Conclusions................................... 82
Footnotes..................................... 86

Nothing so generally strikes the imagination and engages the affections of mankind, as the right of property; or that sole and despotic dominion which one man claims and exercises over the external things of the world in total exclusion of the right of any other individual in the universe.
Blackstone, Commentaries on the Laws of England, 1782.
Durango, Colorado, City Council Chambers, August 15, 1983. The planning intern had just finished presenting a service capacity allocation study to several members of the City Council, City Planning Commission, Board of County Commissioners, County Planning Commission and city and county planning staffs. The study proposed a method of allocating development densities in the areas of La Plata County surrounding Durango. The city's wastewater treatment plant, which served the fringe area through several special districts, was in danger of having its recently expanded capacity exhausted by rapid growth in the county. The density allocations were an attempt to ensure treatment capacity for the entire service area.
The County Commissioners spoke first. They didn't like "density allocations." It reminded them of zoning, something they were proud to claim hadn't reached La Plata

County yet. The County Planning Commission agreed that capacity allocations just wouldn't work and that they would place unfair burdens on county development. The city Manager replied, "There must be some advantage to living in the city."
More meetings and public hearings were held, and eventually an intergovernmental management agreement was signed by the city and county governing bodies. There would be no density allocations and the city would move immediately to explore expanding the treatment plant again.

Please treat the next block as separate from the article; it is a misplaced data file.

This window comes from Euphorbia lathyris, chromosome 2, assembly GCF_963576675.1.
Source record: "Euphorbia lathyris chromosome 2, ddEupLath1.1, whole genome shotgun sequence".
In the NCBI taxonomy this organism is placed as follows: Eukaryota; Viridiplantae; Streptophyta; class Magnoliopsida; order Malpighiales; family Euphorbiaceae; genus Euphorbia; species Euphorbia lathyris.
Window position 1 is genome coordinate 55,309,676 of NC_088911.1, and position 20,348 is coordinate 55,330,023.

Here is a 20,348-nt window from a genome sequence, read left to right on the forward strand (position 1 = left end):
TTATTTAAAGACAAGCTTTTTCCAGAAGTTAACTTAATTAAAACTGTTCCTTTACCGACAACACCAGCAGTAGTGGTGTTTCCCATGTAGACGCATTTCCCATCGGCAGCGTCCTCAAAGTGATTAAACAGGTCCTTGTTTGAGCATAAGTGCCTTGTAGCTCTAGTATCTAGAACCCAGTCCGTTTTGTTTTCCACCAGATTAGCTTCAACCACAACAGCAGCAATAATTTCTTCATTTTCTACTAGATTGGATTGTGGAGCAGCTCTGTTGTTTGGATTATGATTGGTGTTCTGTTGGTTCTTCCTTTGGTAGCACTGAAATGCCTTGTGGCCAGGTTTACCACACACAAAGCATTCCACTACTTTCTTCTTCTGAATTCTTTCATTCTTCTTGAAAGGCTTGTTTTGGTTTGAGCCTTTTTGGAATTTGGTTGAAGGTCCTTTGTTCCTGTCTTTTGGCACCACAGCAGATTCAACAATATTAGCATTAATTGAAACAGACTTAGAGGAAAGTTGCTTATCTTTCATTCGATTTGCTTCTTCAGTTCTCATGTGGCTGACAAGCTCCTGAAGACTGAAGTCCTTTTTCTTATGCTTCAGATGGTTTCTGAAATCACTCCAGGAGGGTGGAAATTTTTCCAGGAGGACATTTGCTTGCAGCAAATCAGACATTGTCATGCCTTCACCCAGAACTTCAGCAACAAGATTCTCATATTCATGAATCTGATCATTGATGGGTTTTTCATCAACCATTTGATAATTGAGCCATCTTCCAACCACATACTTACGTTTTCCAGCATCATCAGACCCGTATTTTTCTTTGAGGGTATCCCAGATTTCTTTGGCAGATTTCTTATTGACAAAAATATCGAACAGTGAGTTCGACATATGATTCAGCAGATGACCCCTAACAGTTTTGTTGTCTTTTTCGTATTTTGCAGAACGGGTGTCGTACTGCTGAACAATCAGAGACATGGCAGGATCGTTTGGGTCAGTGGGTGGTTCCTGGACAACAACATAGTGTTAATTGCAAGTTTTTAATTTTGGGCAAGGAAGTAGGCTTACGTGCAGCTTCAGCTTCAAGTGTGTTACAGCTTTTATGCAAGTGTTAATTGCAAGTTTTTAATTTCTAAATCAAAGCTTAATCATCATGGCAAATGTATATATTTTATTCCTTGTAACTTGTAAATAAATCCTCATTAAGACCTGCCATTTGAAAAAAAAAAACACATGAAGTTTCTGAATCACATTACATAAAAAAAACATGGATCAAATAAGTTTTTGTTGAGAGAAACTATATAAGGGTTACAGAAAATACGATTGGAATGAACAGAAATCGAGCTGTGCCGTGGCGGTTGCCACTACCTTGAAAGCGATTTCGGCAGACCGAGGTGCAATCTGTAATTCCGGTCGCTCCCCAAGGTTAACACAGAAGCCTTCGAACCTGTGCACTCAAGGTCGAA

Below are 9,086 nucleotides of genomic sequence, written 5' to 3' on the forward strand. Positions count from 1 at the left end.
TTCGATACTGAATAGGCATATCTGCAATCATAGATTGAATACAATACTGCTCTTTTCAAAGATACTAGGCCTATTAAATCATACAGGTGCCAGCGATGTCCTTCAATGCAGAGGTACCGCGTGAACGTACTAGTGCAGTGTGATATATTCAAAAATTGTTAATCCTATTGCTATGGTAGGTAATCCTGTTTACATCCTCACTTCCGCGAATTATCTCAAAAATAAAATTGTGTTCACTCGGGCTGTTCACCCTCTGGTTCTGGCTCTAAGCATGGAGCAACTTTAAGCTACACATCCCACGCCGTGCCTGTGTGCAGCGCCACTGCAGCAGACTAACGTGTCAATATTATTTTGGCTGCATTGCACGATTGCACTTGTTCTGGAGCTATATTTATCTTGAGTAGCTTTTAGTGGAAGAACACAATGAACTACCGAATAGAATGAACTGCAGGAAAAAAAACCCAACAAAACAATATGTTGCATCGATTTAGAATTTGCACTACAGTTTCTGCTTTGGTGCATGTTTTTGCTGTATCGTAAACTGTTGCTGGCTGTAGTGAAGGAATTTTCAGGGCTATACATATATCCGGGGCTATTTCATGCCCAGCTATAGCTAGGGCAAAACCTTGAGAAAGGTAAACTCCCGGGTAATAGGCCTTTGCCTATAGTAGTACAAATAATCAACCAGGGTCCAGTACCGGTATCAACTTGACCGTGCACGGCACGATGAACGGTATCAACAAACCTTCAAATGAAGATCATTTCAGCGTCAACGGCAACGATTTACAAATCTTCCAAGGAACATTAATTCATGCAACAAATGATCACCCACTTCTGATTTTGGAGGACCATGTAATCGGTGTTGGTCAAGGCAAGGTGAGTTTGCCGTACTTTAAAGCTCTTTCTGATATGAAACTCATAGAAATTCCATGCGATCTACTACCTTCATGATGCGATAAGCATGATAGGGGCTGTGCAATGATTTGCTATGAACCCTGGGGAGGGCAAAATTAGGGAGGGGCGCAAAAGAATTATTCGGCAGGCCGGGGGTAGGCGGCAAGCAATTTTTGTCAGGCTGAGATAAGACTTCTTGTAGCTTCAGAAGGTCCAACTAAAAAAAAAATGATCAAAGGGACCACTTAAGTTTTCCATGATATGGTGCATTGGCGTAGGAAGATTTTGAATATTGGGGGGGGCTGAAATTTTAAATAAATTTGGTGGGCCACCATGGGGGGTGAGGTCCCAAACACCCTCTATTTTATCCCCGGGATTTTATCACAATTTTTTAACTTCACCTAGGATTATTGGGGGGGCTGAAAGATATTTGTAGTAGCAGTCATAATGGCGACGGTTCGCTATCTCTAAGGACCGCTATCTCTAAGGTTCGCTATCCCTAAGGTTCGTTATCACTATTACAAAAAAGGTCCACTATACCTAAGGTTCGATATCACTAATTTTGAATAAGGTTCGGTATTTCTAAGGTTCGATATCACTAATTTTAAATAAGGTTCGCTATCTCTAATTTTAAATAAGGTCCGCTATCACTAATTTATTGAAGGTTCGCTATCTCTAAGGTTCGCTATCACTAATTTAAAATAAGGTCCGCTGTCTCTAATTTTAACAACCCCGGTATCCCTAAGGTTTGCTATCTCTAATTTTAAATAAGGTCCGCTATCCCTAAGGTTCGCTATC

Meanwhile, another sanitation district was formed in the city's service area. Its proponents claimed that without a pump-back to the city's treatment plant, they would be forced to build their own lagoon system. The possibility then existed of discharging into the Animas River, which had been sufficiently polluted on six different occasions within the previous three years. Either way, the sanitation district was supporting a large shopping mall two miles south of Durango that city officials feared would drain the historic downtown commercial area. The new sanitation district had presented the city with a dilemma (jeopardizing treatment capacity or risking pollution of the river) that would result in a no-win situation (loss of commercial activity and tax dollars).
The planning intern questioned the wisdom of forming the sanitation district, considering that it exacerbated an already difficult situation. Further research revealed to

him other examples of special district proliferation that had created havoc in urban fringe areas. Strained services, increased property tax bills, and inefficient land use patterns were not unique to Durango and its environs. The intern was convinced; special districts deserved more investigation, and besides, wasn't it time to do a thesis anyway?